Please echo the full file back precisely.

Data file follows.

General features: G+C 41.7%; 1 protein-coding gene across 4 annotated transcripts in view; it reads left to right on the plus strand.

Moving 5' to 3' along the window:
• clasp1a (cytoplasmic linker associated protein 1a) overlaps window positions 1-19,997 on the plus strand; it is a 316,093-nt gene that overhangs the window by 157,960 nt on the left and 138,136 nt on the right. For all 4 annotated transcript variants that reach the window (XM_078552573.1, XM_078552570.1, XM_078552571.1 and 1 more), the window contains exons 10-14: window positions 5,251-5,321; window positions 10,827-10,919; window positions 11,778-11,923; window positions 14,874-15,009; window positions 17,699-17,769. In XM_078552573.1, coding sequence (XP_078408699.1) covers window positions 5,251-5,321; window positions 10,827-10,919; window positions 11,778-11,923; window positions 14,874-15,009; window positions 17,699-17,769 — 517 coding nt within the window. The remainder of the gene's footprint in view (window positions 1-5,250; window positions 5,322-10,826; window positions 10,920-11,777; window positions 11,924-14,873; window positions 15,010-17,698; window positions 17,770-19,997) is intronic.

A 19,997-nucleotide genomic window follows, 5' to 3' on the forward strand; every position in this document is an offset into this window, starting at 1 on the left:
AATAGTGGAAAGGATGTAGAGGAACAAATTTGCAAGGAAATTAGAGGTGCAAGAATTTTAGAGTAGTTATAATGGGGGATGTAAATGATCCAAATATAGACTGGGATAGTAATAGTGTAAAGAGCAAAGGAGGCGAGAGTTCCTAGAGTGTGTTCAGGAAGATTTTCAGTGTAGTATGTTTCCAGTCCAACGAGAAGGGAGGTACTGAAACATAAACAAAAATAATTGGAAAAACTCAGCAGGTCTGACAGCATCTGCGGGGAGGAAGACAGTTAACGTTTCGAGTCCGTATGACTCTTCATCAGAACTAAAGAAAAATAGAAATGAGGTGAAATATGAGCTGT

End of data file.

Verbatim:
General features: G+C 41.7%; 1 protein-coding gene across 4 annotated transcripts in view; it reads left to right on the plus strand.

Moving 5' to 3' along the window:
• clasp1a (cytoplasmic linker associated protein 1a) overlaps window positions 1-19,997 on the plus strand; it is a 316,093-nt gene that overhangs the window by 157,960 nt on the left and 138,136 nt on the right. For all 4 annotated transcript variants that reach the window (XM_078552573.1, XM_078552570.1, XM_078552571.1 and 1 more), the window contains exons 10-14: window positions 5,251-5,321; window positions 10,827-10,919; window positions 11,778-11,923; window positions 14,874-15,009; window positions 17,699-17,769. In XM_078552573.1, coding sequence (XP_078408699.1) covers window positions 5,251-5,321; window positions 10,827-10,919; window positions 11,778-11,923; window positions 14,874-15,009; window positions 17,699-17,769 — 517 coding nt within the window. The remainder of the gene's footprint in view (window positions 1-5,250; window positions 5,322-10,826; window positions 10,920-11,777; window positions 11,924-14,873; window positions 15,010-17,698; window positions 17,770-19,997) is intronic.

A 19,997-nucleotide genomic window follows, 5' to 3' on the forward strand; every position in this document is an offset into this window, starting at 1 on the left:
AATAGTGGAAAGGATGTAGAGGAACAAATTTGCAAGGAAATTAGAGGTGCAAGAATTTTAGAGTAGTTATAATGGGGGATGTAAATGATCCAAATATAGACTGGGATAGTAATAGTGTAAAGAGCAAAGGAGGCGAGAGTTCCTAGAGTGTGTTCAGGAAGATTTTCAGTGTAGTATGTTTCCAGTCCAACGAGAAGGGAGGTACTGAAACATAAACAAAAATAATTGGAAAAACTCAGCAGGTCTGACAGCATCTGCGGGGAGGAAGACAGTTAACGTTTCGAGTCCGTATGACTCTTCATCAGAACTAAAGAAAAATAGAAATGAGGTGAAATATGAGCTGT